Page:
We don’t do date night too often, we don’t make it a priority to escape just us two but maybe we should. So it’s a big deal. We have a gift card to a restaurant, I put on my nicest outfit – fuchsia tights, tall brown boots and a little black dress – and whip out the black eyeliner, I’m feeling so saucy. It’s our night. All day, I’m dancing in delight at the thought of an evening with you, my darling. It’s not too often I get to go out for supper, let alone just us two, to have a conversation without a single – hang on a second…. – interruption. All week long, it’s been Evelynn’s week of need with her runny nose and teething misery. Not a supper has been made unless she’s riding Ergo-style on my back and I’m ready for a rest. My mother is the Baby-Whisperer and we’re still going out and I think I’ll leave my diaper bag at home to celebrate.
We curled up at a local steakhouse. We hold hands lazy across the table, like we always do, fingers touching. The service isn’t great and it’s pretty cold in here but who cares? It’s date night and they can take their time, we’re sipping red wine slow. Our meal hasn’t arrived yet and we’re just getting to the good conversation, the one that comes after we’ve talked about the day and the tinies and work and the details and the catch-up-on-it-all. We’re drifting into our favourite words, the conversation of corner booths and empty restaurants, of years making love in all hours of the day. The gift of listening well is being given.
But then phone is buzzing and our wee girl, she’s just inconsolable at home. Ever and I, we’re in a funny cosmic connection phase right now. She knows when I leave the house. If I put her to bed and stay home, she sleeps bliss. But if I put her down and sneak quiet out the front door, she wakes up within moments of my soul leaving the premises and cries her protest. Occupy Bedtime! I want my mum and I know somehow that she isn’t near me. I had hoped we could get away with an evening but it’s just not to be tonight. We sit in silence for a minute and date night is already over. We can’t recapture the light night when I know there’s a wee girl at home that needs her mama.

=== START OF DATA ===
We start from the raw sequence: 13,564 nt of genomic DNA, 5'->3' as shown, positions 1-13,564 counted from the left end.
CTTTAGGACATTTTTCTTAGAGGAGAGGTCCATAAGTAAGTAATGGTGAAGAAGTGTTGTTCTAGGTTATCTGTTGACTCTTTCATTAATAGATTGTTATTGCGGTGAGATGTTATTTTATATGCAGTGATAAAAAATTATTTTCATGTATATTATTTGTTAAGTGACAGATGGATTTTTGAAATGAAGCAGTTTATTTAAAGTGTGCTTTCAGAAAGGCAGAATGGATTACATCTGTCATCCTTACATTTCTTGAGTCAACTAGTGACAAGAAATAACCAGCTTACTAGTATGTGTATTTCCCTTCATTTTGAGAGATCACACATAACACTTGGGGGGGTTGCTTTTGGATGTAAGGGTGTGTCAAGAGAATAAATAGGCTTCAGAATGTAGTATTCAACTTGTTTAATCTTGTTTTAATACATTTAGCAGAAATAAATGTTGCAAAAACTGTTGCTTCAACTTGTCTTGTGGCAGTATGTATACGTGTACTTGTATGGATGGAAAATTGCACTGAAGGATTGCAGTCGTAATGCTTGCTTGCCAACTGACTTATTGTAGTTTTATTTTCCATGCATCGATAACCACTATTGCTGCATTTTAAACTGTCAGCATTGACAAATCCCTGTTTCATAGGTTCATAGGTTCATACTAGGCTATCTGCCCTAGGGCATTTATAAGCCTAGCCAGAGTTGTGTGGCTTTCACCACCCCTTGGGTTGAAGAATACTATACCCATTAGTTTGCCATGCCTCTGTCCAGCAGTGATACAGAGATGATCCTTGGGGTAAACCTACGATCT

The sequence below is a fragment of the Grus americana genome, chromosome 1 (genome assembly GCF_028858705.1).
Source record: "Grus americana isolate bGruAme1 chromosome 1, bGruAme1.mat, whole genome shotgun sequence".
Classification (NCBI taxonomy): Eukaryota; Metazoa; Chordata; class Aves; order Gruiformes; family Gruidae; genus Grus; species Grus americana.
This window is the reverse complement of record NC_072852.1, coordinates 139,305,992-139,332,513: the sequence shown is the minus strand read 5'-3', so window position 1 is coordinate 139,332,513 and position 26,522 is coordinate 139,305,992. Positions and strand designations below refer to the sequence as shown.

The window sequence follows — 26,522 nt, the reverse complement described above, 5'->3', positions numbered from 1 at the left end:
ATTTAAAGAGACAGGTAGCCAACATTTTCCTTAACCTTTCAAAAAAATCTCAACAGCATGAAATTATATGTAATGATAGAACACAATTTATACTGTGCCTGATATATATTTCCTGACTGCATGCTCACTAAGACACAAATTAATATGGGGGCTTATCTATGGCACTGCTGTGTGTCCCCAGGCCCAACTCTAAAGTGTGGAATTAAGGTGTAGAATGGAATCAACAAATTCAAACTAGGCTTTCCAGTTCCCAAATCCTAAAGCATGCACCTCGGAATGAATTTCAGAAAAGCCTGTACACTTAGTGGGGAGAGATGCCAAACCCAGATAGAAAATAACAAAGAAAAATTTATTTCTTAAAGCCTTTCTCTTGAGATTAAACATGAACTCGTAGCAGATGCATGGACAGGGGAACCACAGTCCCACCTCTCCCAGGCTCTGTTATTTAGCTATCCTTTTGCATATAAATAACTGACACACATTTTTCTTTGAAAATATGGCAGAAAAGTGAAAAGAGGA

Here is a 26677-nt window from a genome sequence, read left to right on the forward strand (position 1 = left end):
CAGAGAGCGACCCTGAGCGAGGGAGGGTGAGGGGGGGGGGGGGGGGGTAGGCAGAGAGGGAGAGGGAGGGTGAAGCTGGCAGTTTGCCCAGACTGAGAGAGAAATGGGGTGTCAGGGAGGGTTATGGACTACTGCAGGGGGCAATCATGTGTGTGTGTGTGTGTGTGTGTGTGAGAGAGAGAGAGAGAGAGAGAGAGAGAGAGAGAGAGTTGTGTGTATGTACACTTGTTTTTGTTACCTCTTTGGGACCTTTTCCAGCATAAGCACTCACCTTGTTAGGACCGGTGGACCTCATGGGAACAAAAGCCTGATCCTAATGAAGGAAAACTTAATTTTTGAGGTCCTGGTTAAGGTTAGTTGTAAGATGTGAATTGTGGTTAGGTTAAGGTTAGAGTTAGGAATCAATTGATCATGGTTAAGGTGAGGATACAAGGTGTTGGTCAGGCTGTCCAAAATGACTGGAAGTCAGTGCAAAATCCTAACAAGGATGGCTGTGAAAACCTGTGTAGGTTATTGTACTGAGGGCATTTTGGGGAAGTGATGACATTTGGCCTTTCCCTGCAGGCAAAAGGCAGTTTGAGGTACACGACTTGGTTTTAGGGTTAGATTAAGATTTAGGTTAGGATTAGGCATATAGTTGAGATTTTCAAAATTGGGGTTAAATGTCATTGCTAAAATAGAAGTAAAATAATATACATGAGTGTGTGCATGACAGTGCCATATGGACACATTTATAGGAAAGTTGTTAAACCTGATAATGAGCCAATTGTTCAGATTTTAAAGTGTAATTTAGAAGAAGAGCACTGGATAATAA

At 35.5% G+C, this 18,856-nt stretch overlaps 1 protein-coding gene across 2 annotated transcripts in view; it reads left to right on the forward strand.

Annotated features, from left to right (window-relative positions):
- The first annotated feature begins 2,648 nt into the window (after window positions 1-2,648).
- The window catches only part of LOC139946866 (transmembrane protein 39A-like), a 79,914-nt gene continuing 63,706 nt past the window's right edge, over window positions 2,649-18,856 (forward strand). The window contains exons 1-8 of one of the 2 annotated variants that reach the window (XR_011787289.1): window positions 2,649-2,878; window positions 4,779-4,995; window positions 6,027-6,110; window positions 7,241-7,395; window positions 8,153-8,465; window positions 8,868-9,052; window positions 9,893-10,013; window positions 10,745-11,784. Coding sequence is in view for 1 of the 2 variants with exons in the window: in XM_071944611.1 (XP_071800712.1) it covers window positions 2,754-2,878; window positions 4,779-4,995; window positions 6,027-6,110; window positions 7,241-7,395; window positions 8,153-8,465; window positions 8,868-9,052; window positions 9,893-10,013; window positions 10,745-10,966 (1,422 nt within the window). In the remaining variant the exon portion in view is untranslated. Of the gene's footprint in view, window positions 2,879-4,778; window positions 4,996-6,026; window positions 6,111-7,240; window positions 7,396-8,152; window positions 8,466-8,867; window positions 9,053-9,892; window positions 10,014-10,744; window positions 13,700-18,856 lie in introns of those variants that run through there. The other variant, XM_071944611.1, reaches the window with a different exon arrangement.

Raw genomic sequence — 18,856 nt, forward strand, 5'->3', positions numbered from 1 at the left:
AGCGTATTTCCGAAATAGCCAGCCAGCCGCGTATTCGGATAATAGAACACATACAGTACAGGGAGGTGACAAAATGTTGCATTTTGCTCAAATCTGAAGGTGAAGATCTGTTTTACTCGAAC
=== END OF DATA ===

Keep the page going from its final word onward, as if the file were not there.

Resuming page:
So you pay full price for a meal we’ll eat at home heated up in the microwave an hour later. We drive through wet snow-rain, holding hands on the gear shift and when your company car rocks into park, I’m already running into the house, leaving you, and I dash up to the stairs to see her there, crying real crocodile tears, looking forlorn and lonely, surrounded by people. It’s a quick change out of my fancy clothes, back into my jammies, and then she’s in my arms, quiet and exhausted, both of us resting at last. Your eyes aren’t resentful on us, you look happy to see us together again, your heart just as much for her as my own.
I nursed her and tucked her into bed where she slept easily. (Of course she did, she knows I’m home to stay somehow.) And then Joe fell out of his bed with a crash and woke her up again and we started over with two sobbing tired tinies (one still snoring through it all) but sleep came mercifully quick for them.
An hour later, we finished our date night on the couch. We heated up our supper and it wasn’t very good, let’s be honest. We balanced our plates on pillows, jammies on, faces scrubbed and watched The Daily Show on our computer, laughing and eye-rolling.
Oh, my love, this is the season for date night, interrupted. And it’s okay – really – with us both. We’re together, corner booth or corner of the couch. You lean over onto me, at rest, and my fingers are on your ear lobe kneading and I know that you’re happy, too, that this is really all we ever wanted on those late nights of early loving more than 12 years ago, we only ever wanted to be together for all of this, didn’t we? Kiss me goodnight in our bed, let me rest my ankles on your leg, the snow is starting to fall in earnest.
I write sometimes about what love looks like for us.